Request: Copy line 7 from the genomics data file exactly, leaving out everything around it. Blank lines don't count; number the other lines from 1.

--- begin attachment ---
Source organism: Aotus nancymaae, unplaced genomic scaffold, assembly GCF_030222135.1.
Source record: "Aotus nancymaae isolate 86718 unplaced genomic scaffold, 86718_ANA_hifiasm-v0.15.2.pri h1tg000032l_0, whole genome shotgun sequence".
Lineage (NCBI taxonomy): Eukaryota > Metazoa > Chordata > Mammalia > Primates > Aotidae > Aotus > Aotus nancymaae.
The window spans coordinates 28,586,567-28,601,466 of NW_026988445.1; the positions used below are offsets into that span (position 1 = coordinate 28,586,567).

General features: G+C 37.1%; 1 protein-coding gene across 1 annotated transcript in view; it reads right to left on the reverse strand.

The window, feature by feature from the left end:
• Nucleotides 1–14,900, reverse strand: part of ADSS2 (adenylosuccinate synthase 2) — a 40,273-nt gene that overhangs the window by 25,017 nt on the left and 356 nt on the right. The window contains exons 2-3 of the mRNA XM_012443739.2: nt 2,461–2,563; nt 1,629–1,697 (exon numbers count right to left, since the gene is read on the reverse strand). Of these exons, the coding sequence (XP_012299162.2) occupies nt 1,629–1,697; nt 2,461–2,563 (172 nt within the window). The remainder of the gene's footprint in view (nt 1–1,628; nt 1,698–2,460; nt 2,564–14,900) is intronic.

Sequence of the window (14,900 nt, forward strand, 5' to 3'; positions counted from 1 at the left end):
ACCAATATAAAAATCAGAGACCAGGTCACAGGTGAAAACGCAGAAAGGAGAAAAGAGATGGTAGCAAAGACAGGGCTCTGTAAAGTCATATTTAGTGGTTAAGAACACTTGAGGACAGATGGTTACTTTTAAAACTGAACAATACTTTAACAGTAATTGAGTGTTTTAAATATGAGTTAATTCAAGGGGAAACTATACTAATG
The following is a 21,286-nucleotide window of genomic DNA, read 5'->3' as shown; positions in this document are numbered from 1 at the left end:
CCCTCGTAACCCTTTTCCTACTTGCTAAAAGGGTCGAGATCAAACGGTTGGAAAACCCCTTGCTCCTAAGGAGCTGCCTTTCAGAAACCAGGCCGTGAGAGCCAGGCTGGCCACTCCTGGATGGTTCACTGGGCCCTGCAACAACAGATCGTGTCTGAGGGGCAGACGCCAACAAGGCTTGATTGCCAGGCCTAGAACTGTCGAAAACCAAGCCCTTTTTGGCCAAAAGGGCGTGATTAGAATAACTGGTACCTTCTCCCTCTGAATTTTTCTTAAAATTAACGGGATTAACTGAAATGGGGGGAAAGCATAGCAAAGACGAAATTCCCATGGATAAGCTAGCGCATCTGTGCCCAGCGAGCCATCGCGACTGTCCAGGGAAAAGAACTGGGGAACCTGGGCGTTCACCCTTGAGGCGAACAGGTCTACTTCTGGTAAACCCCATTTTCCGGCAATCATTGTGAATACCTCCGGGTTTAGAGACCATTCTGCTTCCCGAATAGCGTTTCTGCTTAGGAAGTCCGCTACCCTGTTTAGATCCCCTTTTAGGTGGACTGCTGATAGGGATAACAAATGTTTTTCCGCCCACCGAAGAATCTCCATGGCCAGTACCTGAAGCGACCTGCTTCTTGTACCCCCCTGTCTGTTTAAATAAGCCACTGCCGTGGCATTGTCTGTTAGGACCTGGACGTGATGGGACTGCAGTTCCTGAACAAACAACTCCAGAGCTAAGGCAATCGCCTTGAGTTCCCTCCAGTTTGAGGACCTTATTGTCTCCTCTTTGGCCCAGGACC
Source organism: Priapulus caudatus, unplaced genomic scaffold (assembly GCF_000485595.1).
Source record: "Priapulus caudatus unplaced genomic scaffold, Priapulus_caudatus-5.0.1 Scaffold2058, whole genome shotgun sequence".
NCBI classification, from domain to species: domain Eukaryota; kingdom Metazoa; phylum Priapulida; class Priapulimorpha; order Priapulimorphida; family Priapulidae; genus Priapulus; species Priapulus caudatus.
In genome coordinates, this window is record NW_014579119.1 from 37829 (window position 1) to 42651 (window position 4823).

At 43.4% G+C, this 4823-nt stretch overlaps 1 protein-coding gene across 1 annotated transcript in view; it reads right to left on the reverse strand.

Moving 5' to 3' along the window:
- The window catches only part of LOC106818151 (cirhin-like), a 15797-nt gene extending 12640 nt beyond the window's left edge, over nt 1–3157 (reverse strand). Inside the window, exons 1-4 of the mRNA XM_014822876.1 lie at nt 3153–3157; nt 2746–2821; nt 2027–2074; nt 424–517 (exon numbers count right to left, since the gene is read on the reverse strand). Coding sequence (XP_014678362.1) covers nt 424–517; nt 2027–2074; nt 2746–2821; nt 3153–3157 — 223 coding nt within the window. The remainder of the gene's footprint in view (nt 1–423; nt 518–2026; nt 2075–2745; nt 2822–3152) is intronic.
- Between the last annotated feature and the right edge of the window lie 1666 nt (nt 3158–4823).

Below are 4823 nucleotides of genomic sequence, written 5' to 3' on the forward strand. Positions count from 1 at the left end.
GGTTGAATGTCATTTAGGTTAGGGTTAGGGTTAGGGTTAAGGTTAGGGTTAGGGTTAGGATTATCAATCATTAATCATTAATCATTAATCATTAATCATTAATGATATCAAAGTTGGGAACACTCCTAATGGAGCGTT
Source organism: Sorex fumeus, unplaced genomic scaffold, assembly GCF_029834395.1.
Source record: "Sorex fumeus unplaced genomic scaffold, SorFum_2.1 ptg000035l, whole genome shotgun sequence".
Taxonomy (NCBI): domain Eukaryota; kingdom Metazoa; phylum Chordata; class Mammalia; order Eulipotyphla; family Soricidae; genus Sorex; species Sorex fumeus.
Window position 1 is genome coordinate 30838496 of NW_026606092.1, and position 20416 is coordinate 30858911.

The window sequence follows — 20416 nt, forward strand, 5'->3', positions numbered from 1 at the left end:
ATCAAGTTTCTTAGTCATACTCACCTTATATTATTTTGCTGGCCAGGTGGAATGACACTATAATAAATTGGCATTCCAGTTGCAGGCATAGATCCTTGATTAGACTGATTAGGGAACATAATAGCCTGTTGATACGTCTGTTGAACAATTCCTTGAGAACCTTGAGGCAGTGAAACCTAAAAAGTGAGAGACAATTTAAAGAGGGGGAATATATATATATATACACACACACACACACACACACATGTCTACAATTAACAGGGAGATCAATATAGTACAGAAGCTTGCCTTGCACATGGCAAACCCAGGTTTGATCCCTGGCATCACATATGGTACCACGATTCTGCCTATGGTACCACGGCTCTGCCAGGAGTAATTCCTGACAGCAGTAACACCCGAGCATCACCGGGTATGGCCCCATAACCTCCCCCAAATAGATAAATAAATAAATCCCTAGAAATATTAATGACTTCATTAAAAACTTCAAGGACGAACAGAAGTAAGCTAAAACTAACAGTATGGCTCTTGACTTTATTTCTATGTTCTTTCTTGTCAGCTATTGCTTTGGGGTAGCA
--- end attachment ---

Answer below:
• Nucleotides 1–14,900, reverse strand: part of ADSS2 (adenylosuccinate synthase 2) — a 40,273-nt gene that overhangs the window by 25,017 nt on the left and 356 nt on the right. The window contains exons 2-3 of the mRNA XM_012443739.2: nt 2,461–2,563; nt 1,629–1,697 (exon numbers count right to left, since the gene is read on the reverse strand). Of these exons, the coding sequence (XP_012299162.2) occupies nt 1,629–1,697; nt 2,461–2,563 (172 nt within the window). The remainder of the gene's footprint in view (nt 1–1,628; nt 1,698–2,460; nt 2,564–14,900) is intronic.